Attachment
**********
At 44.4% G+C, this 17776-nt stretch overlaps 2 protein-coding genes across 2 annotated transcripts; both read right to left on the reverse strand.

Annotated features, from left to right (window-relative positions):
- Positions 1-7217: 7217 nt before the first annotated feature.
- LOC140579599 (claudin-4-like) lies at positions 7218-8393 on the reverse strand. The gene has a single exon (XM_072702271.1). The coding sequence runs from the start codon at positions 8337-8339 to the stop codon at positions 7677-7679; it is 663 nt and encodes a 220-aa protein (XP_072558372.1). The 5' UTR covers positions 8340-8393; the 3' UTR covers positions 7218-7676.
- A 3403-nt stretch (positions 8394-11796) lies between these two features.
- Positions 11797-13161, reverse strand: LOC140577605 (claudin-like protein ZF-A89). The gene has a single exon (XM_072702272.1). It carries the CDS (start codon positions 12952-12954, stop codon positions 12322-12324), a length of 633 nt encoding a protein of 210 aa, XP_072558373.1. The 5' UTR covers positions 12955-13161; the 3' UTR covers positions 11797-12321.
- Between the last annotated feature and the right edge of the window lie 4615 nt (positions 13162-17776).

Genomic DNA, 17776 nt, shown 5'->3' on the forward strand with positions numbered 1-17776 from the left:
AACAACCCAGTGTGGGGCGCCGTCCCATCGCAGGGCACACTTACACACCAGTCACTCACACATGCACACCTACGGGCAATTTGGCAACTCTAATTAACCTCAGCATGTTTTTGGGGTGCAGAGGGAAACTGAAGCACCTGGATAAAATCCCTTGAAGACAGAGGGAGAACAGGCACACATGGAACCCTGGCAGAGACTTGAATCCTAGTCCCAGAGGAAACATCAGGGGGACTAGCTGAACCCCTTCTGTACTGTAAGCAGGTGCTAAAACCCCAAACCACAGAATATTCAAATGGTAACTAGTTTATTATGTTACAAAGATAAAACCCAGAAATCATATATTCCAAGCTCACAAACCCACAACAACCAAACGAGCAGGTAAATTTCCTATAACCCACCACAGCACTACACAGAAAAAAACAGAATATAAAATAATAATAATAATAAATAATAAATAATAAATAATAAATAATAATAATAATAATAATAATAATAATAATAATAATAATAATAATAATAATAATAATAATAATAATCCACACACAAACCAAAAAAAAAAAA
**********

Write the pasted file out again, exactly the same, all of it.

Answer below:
At 44.4% G+C, this 17776-nt stretch overlaps 2 protein-coding genes across 2 annotated transcripts; both read right to left on the reverse strand.

Annotated features, from left to right (window-relative positions):
- Positions 1-7217: 7217 nt before the first annotated feature.
- LOC140579599 (claudin-4-like) lies at positions 7218-8393 on the reverse strand. The gene has a single exon (XM_072702271.1). The coding sequence runs from the start codon at positions 8337-8339 to the stop codon at positions 7677-7679; it is 663 nt and encodes a 220-aa protein (XP_072558372.1). The 5' UTR covers positions 8340-8393; the 3' UTR covers positions 7218-7676.
- A 3403-nt stretch (positions 8394-11796) lies between these two features.
- Positions 11797-13161, reverse strand: LOC140577605 (claudin-like protein ZF-A89). The gene has a single exon (XM_072702272.1). It carries the CDS (start codon positions 12952-12954, stop codon positions 12322-12324), a length of 633 nt encoding a protein of 210 aa, XP_072558373.1. The 5' UTR covers positions 12955-13161; the 3' UTR covers positions 11797-12321.
- Between the last annotated feature and the right edge of the window lie 4615 nt (positions 13162-17776).

Genomic DNA, 17776 nt, shown 5'->3' on the forward strand with positions numbered 1-17776 from the left:
AACAACCCAGTGTGGGGCGCCGTCCCATCGCAGGGCACACTTACACACCAGTCACTCACACATGCACACCTACGGGCAATTTGGCAACTCTAATTAACCTCAGCATGTTTTTGGGGTGCAGAGGGAAACTGAAGCACCTGGATAAAATCCCTTGAAGACAGAGGGAGAACAGGCACACATGGAACCCTGGCAGAGACTTGAATCCTAGTCCCAGAGGAAACATCAGGGGGACTAGCTGAACCCCTTCTGTACTGTAAGCAGGTGCTAAAACCCCAAACCACAGAATATTCAAATGGTAACTAGTTTATTATGTTACAAAGATAAAACCCAGAAATCATATATTCCAAGCTCACAAACCCACAACAACCAAACGAGCAGGTAAATTTCCTATAACCCACCACAGCACTACACAGAAAAAAACAGAATATAAAATAATAATAATAATAAATAATAAATAATAAATAATAAATAATAATAATAATAATAATAATAATAATAATAATAATAATAATAATAATAATAATAATAATAATAATCCACACACAAACCAAAAAAAAAAAA